Half Way Home by Hugh Howey is a recommended YA science fiction novel. This is a reprint of an earlier published novel. In order to colonize distant worlds, the purposed colonists are sent out as blastocysts, or fertilized eggs. If the AI determines that the new world is viable and worthwhile to colonize, the future colonists are allowed to start developing in vats. They are trained and educated in the vats and then released or born at age 30. If the world is not deemed viable for the colony, then the mission is aborted and the colonists and the ship is destroyed. When a fire erupts and the colonists are released from their vats prematurely at age 15, they are directed to exit the ship. Only 61 of the sent 500 colonists survive, and these survivors are half taught. Now they need to try and survive as well as complete the ship that the AI, the Colony, is insistent must be sent. The survivors break into groups/cliques that seem to be based on their job training and some innate inborn genetic issues about control and dominance. Porter is the narrator and he was being trained to be the ships psychologist. Now he is half trained and beginning to realize that he is not attracted to girls, like the other boys. He also realizes, along with others, that the fire was the AI starting the abort sequence but then inexplicably stops it. Why start and stop the abort sequence? And what about the world started this? First, I actually enjoyed this novel quite a bit and was able to set aside my many logistics questions, misgivings, and doubts. It is imminently readable and the plot is engaging. On the other hand there are several negatives that I overlooked while reading, but couldn't ignore. It's akin to any great idea that is not completely thought out. So, in the end, the narrative is a great concept, but wasn't fully envisioned and realized here. There are some great moments and it is a fast and easy read, so if you can easily set disbelief aside you might enjoy it. This is an airplane book. It will hold your attention, but if you should set it aside or lose it, it ultimately won't matter. Disclosure: My review copy was courtesy of Houghton Mifflin Harcourt.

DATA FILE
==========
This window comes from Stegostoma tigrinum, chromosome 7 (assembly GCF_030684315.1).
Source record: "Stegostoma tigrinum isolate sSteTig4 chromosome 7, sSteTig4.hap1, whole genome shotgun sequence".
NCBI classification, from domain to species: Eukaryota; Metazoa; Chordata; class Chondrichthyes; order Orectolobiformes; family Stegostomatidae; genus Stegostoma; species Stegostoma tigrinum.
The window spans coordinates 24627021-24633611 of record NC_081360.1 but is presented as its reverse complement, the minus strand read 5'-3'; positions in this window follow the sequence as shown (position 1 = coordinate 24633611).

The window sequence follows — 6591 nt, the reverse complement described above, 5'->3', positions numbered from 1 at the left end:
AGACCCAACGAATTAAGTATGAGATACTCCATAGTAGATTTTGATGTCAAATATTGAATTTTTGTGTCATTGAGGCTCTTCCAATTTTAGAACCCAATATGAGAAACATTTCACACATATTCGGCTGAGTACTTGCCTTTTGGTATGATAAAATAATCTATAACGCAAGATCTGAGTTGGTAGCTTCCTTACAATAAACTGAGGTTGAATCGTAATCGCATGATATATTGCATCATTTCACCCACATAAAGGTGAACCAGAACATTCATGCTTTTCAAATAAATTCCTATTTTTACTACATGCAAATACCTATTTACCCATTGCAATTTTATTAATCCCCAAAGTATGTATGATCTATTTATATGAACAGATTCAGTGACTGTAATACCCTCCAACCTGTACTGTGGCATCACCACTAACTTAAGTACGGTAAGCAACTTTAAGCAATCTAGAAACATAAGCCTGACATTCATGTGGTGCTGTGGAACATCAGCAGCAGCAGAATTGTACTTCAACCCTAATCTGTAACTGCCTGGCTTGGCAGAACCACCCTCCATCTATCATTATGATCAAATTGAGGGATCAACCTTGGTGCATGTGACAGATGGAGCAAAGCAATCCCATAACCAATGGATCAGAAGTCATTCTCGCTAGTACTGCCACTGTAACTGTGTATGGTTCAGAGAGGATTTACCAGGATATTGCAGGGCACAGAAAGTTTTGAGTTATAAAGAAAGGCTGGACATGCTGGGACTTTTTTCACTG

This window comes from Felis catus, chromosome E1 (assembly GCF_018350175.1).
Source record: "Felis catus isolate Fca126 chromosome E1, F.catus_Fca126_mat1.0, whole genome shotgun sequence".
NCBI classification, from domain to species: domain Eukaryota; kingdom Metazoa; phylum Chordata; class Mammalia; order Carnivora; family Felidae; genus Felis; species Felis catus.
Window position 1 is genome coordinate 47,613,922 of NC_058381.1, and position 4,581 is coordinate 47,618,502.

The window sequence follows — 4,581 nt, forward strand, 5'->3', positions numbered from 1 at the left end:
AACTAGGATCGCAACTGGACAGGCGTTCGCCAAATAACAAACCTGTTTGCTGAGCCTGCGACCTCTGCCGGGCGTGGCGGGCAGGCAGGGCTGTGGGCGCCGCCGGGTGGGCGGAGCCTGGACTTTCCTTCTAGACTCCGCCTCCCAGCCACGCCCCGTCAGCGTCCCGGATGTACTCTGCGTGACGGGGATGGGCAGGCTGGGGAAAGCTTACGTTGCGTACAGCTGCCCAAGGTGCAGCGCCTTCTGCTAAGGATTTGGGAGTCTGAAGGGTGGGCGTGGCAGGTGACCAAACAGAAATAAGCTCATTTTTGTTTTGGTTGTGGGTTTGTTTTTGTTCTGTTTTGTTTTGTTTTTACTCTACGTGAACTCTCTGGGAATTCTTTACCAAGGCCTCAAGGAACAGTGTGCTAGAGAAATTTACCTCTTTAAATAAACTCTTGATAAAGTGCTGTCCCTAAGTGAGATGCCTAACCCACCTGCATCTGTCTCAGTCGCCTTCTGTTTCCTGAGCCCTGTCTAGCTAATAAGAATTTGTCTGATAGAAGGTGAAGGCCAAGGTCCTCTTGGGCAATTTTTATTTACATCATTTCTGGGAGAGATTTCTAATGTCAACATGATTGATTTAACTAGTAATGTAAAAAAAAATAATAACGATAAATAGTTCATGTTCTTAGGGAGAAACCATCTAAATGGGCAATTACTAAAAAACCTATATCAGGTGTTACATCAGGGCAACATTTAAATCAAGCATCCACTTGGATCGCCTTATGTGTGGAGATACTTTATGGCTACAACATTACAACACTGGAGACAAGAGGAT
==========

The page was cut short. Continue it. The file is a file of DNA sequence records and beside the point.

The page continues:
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Anonymous More than 1 year ago
This is a great book well worth your time and money. Its what you'd expect from the author of Wool.... an interesting plot with unexpected twists that gives you deeper things to think about during and after you read it.
Anonymous More than 1 year ago
Love Wool/Dust, etc., but...
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Anonymous More than 1 year ago
Enjoyed! Stand alone story.
Anonymous More than 1 year ago
This was my first read by this author. Overall, I found the book interesting but not spectacular.
eamnj More than 1 year ago
A good premise and story but the writing was a little less polished than his books, "Sand" and the Silo trilogy"